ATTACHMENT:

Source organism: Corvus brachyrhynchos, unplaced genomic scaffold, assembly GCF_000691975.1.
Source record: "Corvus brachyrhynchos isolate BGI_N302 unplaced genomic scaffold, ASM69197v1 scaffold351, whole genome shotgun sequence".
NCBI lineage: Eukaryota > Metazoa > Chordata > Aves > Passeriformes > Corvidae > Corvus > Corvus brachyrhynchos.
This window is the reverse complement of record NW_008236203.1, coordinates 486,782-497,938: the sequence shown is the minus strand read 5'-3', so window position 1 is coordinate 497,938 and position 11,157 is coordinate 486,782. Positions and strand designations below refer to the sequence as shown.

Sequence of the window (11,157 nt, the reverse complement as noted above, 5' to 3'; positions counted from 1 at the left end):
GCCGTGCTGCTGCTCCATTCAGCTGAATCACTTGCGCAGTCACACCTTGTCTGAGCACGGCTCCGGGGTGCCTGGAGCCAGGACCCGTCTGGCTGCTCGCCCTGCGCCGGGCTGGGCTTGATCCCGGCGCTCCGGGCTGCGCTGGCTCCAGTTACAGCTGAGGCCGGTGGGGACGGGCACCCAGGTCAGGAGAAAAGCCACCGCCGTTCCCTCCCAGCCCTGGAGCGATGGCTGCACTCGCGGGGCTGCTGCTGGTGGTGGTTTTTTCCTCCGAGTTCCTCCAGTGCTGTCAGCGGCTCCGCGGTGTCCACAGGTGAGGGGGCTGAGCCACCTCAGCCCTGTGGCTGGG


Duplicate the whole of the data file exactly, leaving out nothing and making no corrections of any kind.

Source organism: Corvus brachyrhynchos, unplaced genomic scaffold, assembly GCF_000691975.1.
Source record: "Corvus brachyrhynchos isolate BGI_N302 unplaced genomic scaffold, ASM69197v1 scaffold351, whole genome shotgun sequence".
NCBI lineage: Eukaryota > Metazoa > Chordata > Aves > Passeriformes > Corvidae > Corvus > Corvus brachyrhynchos.
This window is the reverse complement of record NW_008236203.1, coordinates 486,782-497,938: the sequence shown is the minus strand read 5'-3', so window position 1 is coordinate 497,938 and position 11,157 is coordinate 486,782. Positions and strand designations below refer to the sequence as shown.

Sequence of the window (11,157 nt, the reverse complement as noted above, 5' to 3'; positions counted from 1 at the left end):
GCCGTGCTGCTGCTCCATTCAGCTGAATCACTTGCGCAGTCACACCTTGTCTGAGCACGGCTCCGGGGTGCCTGGAGCCAGGACCCGTCTGGCTGCTCGCCCTGCGCCGGGCTGGGCTTGATCCCGGCGCTCCGGGCTGCGCTGGCTCCAGTTACAGCTGAGGCCGGTGGGGACGGGCACCCAGGTCAGGAGAAAAGCCACCGCCGTTCCCTCCCAGCCCTGGAGCGATGGCTGCACTCGCGGGGCTGCTGCTGGTGGTGGTTTTTTCCTCCGAGTTCCTCCAGTGCTGTCAGCGGCTCCGCGGTGTCCACAGGTGAGGGGGCTGAGCCACCTCAGCCCTGTGGCTGGG